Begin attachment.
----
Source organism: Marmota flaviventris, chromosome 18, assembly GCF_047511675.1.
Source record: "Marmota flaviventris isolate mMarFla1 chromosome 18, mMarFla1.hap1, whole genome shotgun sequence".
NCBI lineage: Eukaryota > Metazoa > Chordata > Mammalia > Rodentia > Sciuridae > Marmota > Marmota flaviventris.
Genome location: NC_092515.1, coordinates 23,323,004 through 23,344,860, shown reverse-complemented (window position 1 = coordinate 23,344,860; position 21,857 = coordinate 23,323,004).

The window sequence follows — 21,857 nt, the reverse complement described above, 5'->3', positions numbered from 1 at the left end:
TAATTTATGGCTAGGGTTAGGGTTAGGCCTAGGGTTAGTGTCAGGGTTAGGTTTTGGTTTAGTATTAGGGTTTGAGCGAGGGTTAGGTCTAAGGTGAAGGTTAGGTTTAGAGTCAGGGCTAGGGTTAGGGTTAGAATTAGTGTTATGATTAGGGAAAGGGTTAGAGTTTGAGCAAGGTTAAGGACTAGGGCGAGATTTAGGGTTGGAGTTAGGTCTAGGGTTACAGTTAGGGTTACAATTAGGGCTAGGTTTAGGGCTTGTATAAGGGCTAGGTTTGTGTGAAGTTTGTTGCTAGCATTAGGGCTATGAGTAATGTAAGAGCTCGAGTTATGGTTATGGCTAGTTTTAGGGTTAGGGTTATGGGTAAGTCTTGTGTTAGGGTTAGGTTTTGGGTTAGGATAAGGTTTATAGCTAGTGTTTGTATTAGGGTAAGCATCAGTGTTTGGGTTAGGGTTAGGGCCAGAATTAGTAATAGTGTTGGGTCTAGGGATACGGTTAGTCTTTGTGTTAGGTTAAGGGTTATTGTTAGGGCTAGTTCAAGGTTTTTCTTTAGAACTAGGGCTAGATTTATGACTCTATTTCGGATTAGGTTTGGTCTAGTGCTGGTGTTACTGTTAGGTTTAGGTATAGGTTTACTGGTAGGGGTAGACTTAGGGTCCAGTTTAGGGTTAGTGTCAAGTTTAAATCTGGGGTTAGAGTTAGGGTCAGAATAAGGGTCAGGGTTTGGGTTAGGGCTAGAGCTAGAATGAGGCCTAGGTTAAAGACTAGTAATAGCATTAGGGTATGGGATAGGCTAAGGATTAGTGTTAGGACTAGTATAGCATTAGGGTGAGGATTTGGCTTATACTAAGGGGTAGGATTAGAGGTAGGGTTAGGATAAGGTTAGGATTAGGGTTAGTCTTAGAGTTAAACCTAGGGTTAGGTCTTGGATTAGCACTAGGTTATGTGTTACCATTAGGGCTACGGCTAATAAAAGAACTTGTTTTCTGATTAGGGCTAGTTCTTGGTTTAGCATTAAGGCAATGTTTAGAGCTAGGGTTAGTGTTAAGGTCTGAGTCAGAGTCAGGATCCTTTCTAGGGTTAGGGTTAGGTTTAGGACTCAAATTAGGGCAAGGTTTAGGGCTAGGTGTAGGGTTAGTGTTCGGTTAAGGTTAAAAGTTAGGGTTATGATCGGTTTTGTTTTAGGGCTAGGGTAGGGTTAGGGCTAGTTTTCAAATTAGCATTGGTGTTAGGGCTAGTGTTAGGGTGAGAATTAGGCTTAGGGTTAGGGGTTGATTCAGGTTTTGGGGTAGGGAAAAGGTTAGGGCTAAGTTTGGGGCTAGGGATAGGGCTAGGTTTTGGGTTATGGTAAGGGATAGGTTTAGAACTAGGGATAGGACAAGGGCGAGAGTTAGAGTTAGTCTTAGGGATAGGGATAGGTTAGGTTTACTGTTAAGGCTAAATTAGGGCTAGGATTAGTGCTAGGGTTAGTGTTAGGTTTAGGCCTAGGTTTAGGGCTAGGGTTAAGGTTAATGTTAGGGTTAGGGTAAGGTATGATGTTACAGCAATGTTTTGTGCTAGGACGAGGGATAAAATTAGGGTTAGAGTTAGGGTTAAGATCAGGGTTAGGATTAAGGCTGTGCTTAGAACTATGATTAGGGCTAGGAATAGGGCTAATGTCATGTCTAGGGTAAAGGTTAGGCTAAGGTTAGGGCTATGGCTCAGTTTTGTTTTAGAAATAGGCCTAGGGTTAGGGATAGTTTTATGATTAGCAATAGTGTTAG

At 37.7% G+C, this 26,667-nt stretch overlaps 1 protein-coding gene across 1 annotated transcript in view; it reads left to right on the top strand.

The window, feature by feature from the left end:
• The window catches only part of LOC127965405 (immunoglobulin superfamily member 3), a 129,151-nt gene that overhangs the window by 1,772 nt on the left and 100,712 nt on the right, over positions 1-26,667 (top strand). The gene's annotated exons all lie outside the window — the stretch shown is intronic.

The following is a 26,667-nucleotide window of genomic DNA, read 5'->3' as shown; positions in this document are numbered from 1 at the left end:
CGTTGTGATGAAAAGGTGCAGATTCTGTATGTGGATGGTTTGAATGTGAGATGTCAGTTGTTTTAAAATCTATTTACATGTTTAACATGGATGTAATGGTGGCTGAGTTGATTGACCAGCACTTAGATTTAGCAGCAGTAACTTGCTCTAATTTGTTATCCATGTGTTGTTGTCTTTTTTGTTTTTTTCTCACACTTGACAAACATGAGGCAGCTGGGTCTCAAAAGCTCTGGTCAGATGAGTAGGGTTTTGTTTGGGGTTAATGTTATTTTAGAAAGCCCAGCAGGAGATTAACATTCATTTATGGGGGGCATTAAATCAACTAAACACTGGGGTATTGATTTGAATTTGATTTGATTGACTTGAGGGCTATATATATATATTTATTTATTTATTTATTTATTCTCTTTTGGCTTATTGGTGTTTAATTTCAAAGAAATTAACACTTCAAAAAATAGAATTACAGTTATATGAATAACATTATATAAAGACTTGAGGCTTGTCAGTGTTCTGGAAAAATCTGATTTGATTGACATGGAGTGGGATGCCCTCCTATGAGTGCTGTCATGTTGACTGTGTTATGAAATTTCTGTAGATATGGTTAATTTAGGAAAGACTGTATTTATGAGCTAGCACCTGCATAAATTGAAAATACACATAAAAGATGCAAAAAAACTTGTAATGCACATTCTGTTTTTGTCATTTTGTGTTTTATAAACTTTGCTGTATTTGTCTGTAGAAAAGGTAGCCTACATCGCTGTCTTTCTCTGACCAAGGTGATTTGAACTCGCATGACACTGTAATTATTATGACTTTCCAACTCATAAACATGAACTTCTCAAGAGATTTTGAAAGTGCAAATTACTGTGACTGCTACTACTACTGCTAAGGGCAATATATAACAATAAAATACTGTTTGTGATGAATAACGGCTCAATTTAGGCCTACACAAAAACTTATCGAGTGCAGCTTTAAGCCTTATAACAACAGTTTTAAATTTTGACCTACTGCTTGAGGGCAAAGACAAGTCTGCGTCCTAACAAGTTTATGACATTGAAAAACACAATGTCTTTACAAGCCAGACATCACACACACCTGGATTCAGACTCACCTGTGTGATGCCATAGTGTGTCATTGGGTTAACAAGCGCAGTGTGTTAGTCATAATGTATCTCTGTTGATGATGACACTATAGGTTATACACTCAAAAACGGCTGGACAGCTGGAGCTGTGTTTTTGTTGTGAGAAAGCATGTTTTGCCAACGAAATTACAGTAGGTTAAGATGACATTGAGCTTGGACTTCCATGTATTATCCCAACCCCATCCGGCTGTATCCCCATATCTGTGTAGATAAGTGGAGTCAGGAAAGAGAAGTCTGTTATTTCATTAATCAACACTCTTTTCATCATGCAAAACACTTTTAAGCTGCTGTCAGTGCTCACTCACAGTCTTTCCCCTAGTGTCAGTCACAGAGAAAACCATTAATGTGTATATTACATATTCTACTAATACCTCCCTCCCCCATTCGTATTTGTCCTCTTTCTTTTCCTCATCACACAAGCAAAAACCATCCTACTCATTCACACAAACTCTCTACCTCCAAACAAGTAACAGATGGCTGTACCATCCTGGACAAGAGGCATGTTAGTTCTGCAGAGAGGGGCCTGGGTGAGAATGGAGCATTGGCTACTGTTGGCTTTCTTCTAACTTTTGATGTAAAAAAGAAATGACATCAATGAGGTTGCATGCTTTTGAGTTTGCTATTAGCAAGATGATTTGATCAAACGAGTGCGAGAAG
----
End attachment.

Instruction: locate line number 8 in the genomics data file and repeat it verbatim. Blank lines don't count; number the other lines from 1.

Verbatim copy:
The window, feature by feature from the left end: